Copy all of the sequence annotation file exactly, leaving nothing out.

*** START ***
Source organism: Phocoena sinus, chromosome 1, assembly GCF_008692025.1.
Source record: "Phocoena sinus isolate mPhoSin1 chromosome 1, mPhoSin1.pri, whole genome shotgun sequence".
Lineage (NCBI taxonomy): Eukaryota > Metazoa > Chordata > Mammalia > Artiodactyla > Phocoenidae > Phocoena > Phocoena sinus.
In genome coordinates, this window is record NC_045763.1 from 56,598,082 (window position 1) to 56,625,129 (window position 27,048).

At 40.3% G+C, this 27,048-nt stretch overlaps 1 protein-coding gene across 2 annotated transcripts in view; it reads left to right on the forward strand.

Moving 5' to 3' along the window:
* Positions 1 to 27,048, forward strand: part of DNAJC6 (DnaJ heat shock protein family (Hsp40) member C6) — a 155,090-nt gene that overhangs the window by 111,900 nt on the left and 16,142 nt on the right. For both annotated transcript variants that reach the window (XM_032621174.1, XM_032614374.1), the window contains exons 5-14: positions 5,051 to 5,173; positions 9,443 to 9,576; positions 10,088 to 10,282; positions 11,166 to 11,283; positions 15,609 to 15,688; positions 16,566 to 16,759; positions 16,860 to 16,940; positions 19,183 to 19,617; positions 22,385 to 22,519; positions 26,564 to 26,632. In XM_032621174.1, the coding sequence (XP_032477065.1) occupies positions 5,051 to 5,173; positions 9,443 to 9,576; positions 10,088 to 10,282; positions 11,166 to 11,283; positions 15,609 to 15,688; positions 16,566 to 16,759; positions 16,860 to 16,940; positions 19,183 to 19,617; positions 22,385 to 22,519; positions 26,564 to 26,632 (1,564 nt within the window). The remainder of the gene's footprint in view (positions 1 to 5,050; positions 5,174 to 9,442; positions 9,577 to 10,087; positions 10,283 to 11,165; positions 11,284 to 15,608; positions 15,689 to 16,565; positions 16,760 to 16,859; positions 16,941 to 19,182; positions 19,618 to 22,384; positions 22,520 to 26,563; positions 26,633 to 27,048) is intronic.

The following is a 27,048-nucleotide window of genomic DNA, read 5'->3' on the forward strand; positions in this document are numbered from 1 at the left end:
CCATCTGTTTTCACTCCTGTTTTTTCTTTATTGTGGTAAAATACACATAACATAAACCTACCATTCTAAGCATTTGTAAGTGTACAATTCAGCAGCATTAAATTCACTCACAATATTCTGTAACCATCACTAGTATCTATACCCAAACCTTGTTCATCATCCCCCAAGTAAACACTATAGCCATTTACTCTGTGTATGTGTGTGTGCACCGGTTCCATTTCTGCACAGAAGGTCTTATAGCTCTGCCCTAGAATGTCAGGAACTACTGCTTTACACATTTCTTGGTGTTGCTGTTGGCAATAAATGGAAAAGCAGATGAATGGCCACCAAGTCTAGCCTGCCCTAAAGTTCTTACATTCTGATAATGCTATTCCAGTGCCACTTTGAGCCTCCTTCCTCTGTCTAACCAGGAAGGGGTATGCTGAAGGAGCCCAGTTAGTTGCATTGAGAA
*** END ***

Source organism: Phocoena sinus, chromosome 1, assembly GCF_008692025.1.
Source record: "Phocoena sinus isolate mPhoSin1 chromosome 1, mPhoSin1.pri, whole genome shotgun sequence".
Lineage (NCBI taxonomy): Eukaryota > Metazoa > Chordata > Mammalia > Artiodactyla > Phocoenidae > Phocoena > Phocoena sinus.
In genome coordinates, this window is record NC_045763.1 from 56,598,082 (window position 1) to 56,625,129 (window position 27,048).

At 40.3% G+C, this 27,048-nt stretch overlaps 1 protein-coding gene across 2 annotated transcripts in view; it reads left to right on the forward strand.

Moving 5' to 3' along the window:
* Positions 1 to 27,048, forward strand: part of DNAJC6 (DnaJ heat shock protein family (Hsp40) member C6) — a 155,090-nt gene that overhangs the window by 111,900 nt on the left and 16,142 nt on the right. For both annotated transcript variants that reach the window (XM_032621174.1, XM_032614374.1), the window contains exons 5-14: positions 5,051 to 5,173; positions 9,443 to 9,576; positions 10,088 to 10,282; positions 11,166 to 11,283; positions 15,609 to 15,688; positions 16,566 to 16,759; positions 16,860 to 16,940; positions 19,183 to 19,617; positions 22,385 to 22,519; positions 26,564 to 26,632. In XM_032621174.1, the coding sequence (XP_032477065.1) occupies positions 5,051 to 5,173; positions 9,443 to 9,576; positions 10,088 to 10,282; positions 11,166 to 11,283; positions 15,609 to 15,688; positions 16,566 to 16,759; positions 16,860 to 16,940; positions 19,183 to 19,617; positions 22,385 to 22,519; positions 26,564 to 26,632 (1,564 nt within the window). The remainder of the gene's footprint in view (positions 1 to 5,050; positions 5,174 to 9,442; positions 9,577 to 10,087; positions 10,283 to 11,165; positions 11,284 to 15,608; positions 15,689 to 16,565; positions 16,760 to 16,859; positions 16,941 to 19,182; positions 19,618 to 22,384; positions 22,520 to 26,563; positions 26,633 to 27,048) is intronic.

The following is a 27,048-nucleotide window of genomic DNA, read 5'->3' on the forward strand; positions in this document are numbered from 1 at the left end:
CCATCTGTTTTCACTCCTGTTTTTTCTTTATTGTGGTAAAATACACATAACATAAACCTACCATTCTAAGCATTTGTAAGTGTACAATTCAGCAGCATTAAATTCACTCACAATATTCTGTAACCATCACTAGTATCTATACCCAAACCTTGTTCATCATCCCCCAAGTAAACACTATAGCCATTTACTCTGTGTATGTGTGTGTGCACCGGTTCCATTTCTGCACAGAAGGTCTTATAGCTCTGCCCTAGAATGTCAGGAACTACTGCTTTACACATTTCTTGGTGTTGCTGTTGGCAATAAATGGAAAAGCAGATGAATGGCCACCAAGTCTAGCCTGCCCTAAAGTTCTTACATTCTGATAATGCTATTCCAGTGCCACTTTGAGCCTCCTTCCTCTGTCTAACCAGGAAGGGGTATGCTGAAGGAGCCCAGTTAGTTGCATTGAGAA